George1 wrote:i dont see anything more happen, since there is embargo in Iran as in N.Korea. Not any purchases

    Well, Russian proposal was S-300VM instead (by my opinion far better system than S-300PMU1) that is not sanctioned but still packs and punch and makes a difference.

    I havent looked into what is banned and what is not but apparently only offensive systems are banned as I remember.

    Quick question, does this ban also effect Air to Air missiles and/or combat aircraft??
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    GarryB

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    Re: Russia - Iran Military Cooperation

    Post  GarryB on Tue Jan 20, 2015 8:42 am

    the wording is of course vague, but revolves largely around offensive weapons... long range cruise missiles would clearly be banned, but SAMs and AAMs are self defence weapons mainly so IMHO are not under sanction.

    Of course Israel and US will claim any weapon can be used offensively... they would know being the most offensive users of weapons.... What a Face


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    Werewolf

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    Re: Russia - Iran Military Cooperation

    Post  Werewolf on Tue Jan 20, 2015 11:23 am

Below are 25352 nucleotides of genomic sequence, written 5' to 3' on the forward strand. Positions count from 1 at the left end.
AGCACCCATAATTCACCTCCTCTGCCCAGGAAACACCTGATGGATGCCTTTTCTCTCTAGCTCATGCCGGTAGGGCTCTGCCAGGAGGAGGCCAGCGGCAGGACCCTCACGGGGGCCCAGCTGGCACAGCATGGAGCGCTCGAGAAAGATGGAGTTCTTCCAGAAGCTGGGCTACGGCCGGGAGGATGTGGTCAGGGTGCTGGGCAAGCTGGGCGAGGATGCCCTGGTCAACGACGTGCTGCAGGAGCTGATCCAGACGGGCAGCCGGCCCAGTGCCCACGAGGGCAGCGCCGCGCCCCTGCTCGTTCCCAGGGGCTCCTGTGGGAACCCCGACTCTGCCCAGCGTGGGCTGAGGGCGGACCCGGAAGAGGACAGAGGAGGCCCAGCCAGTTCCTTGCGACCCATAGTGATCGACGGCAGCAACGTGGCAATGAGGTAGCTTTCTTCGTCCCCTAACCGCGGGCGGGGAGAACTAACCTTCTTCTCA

In the current state those embargooes don't have any ground, if russia delivers S300, what the west gonna do about it, more sanctions? Worked fucking well for them....
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    Re: Russia - Iran Military Cooperation

    Post  Kyo on Tue Jan 20, 2015 12:37 pm

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    George1

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    Re: Russia - Iran Military Cooperation

    Post  George1 on Tue Jan 20, 2015 5:29 pm

    Russia-Iran Military-Technical Cooperation in Facts and Details

    Russia and the Islamic Republic of Iran began active military-technical cooperation in 1990. Russia currently has extremely limited sales of military products and services to Iran, as the latter's defense industry is stated to have attained self-sufficiency.

    MOSCOW, January 20 (Sputnik) — Russia and Iran signed a major military cooperation deal on Tuesday, during Russian Defense Minister Sergei Shoigu's visit to Tehran, which, according to the minister, was a major step in the partnership of the two nations' armed forces.

    Russia and the Islamic Republic of Iran began active military-technical cooperation in 1990. According to various sources, the former Soviet Union had delivered an estimated $733-890 million in weapons and military equipment to Iran by the end of 1990.